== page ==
Seeing your dog eating grass is odd, but should you be concerned about it. Why do dogs eat grass? Is it because they miss some ingredients in their diet, maybe they like it or there is something else to it?
What do scientific researchers say?
Dogs frequently eat grass or other plants for no obvious nutritional value.
According to the studies from the School of Veterinary Medicine, 79% of tested dogs eat some kind of green plant with grass being the major one.
Below is the summary of findings:
- 68% of dogs eat plants on a daily or weekly basis
- The grass was the most eaten plant by 79 % of dogs
- 9% of dogs were ill before eating plants
- 22% of dogs vomited after eating plants
- No relation has been found between gender, gonadal status, breed group or diet
- Younger aged dogs were associated with more plant-eating, more non-grass plant consumption, less illness before or after eating plants
5 reasons why do dogs eat grass
As you see there is no clear indication whether grass could be helpful or harmful for dogs, but there are different reasons why dogs eat grass, that may help answer the question.
#1 Dogs feel unwell
Based on the studies, it is not proven whether dogs eat grass because they have an upset stomach and want to vomit, or they vomit because they ate too much grass and have an upset stomach.
There are some assumptions that dogs instinctively look for something green if they have a digestive problem that may be is caused by lack of roughage.
#2 Dogs luck roughage
Dogs need roughage in their diet as it is a good source of fibre. Roughage helps dogs to digest food and pass stool. By eating grass dogs body functions may run smoother.
#3 Dogs are bored
It often happens dogs are abandoned in the backyard for the whole day while their owners go to work. Active dog breeds that need consistent attention, may be bored during that time so eating grass helps the time go by faster.
Dogs love human attention and may try to get your attention by doing some inappropriate actions like eating grass.
If you notice your dog eats less grass when you are around playing with your canine, that maybe it is a good idea to leave some personal items before you do go work (e.g. an old shoes or shirt) so the dog can munch on it when you are away.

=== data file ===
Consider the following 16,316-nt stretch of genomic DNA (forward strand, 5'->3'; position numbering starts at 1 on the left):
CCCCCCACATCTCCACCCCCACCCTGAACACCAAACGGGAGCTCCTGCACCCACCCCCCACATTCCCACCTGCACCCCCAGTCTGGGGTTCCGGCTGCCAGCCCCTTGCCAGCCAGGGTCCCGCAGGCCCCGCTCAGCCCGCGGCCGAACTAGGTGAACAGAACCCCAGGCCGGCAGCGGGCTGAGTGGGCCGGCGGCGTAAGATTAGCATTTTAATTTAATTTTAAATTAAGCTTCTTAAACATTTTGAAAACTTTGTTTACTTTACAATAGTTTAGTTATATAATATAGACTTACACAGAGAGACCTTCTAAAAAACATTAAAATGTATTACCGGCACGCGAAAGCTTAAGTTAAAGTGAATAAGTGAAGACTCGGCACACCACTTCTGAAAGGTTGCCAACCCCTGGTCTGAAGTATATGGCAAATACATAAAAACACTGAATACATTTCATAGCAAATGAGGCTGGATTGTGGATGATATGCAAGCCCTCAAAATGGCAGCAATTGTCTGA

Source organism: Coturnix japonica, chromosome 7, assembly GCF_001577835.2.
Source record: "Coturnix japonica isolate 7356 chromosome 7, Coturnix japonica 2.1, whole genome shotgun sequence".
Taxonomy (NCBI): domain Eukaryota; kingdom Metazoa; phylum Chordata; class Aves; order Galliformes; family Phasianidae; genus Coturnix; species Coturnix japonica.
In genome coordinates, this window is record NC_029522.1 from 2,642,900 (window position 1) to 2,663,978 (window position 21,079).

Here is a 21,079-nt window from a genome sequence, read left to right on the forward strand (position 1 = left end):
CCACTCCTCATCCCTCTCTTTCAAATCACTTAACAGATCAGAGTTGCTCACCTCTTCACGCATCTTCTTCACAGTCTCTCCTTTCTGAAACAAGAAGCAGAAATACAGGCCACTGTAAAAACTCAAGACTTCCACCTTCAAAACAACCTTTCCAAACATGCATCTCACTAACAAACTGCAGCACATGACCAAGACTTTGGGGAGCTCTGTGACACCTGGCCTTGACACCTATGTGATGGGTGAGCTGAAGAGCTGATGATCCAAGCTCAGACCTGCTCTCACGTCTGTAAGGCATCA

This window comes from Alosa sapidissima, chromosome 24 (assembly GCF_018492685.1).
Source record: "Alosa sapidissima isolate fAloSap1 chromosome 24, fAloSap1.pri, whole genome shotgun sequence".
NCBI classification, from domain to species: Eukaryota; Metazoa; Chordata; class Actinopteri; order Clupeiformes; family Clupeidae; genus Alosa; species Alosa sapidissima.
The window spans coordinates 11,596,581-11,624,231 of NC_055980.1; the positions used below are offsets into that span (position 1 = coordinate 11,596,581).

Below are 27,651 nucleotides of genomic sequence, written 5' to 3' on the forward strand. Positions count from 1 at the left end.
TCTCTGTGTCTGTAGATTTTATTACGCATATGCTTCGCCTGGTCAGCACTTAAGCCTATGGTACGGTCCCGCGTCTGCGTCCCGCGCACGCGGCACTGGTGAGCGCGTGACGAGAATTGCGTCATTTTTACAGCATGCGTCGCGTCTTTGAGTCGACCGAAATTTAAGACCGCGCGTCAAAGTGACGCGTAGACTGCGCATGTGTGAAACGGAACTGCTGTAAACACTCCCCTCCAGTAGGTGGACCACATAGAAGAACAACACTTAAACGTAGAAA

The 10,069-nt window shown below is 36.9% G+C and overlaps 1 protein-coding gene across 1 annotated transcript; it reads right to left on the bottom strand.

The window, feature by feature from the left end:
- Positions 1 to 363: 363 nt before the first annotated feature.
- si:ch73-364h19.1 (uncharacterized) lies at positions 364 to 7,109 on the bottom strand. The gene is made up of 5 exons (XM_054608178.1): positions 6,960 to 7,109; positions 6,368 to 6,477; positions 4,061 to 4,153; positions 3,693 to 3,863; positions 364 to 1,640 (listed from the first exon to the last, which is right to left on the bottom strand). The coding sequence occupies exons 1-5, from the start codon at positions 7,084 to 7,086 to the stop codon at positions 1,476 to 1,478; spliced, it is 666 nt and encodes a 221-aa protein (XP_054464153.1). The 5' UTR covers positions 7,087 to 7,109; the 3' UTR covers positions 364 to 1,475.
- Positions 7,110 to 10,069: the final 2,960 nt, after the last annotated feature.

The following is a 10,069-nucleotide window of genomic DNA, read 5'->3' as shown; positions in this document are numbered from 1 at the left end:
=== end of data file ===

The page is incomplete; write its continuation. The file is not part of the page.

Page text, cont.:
Alternatively, from time to time, you can bring some new toys, so the dog will be distracted from eating the plants.
#4 Dog’s ancestry as an instinctive reason to eat plants
The dog is a direct descendant of the grey wolf. Saying simple, dogs now are domesticated wolves.
Wolves did not eat kibble from packaged bags. Instead, they hunted for prey and as a result ate the whole animal including meat, bones, internal organs, and stomach content.
By doing that, the wolves had a balanced diet as their prey stomach often contained grass or plants. That fulfilled their need for fibre.
By examining wolves stool, it is proven that 15% to 50% of wolves eat grass.
Another ancestry reason is that wolves and dogs are scavengers and eat something when an opportunity arises.
Our dogs now don’t need to hunt but they have a natural instinct to scavenge.
In summary, dogs’ ancestry might be a factor in eating plants. Their hunting and scavenging instinct might be suppressed significantly, but they still feel a need to grab a green snack.
#5 Dogs like it!
We cannot just ignore the fact dogs simply like it. The grass texture and smell could be attractive for many dogs especially in spring when everything emerges from the soil and smells beautiful.
What else can be dangerous when dogs eat grass?
One thing to remember is to keep your dogs away from toxic plants, or chemically treated lawns that contain herbicides and pesticides. But, that’s not everything.
Dogs can also ingest parasites like hookworms or roundworms that are left from other dogs fecal residue in the grass. This is something we will not see with a naked eye, so what to do?
If you often visit dogs’ enclosed playgrounds where other dogs are present, this is a definite no go for eating anything. You cannot trust that all dogs that run around in this place are healthy.
If your dog is responsive to verbal commands like ‘Leave it’ or ‘Heel’ then it should not be a problem. Remember it is never too late to teach your dog the basic commands.
Alternatively, keep your dog’s favourite toy ready and the moment it tries to eat the grass use it as a distraction.
Why do dogs eat grass? – Summary
It is fairly typical for dogs to eat some plant material. According to the researchers, plant-eating is not associated with gastrointestinal Illness but it may be inherited from their wild ancestors.
There is not proven whether plant-eating can be helpful or harmful for dogs.
If you see your dog is in the grass-eating stage, try to avoid an enclosed dog playground as you don’t want an additional risk of parasite ingestion.
Instead, find a place that is free from fecal matter.
If you notice your dog eat grass in big amounts and vomits frequently afterwards it is a good idea to visit your vet for consultation.
I hope you got all the answers and now you understand better why do dogs eat grass.
What is your experience in this topic? Do you have a canine that is ‘addicted to grass? Please drop a comment below.
Read about other weird dogs’ behaviour:
Brain Training for Dogs
Brain Training for Dogs was developed by CPDT-KA certified dog trainer Adrianne Farricelli. CPDT-KA stands for Certified Professional Dog Trainer, Knowledge Assessed.
Adrienne lives in Arizona with her husband and two amazing Rottweilers and she is passionate about dogs. She was featured in USA Today and Every Dog magazine and also contributed to eHow and All Experts.
Her Brain Training for Dogs program helped thousands of struggling dog owners all over the world.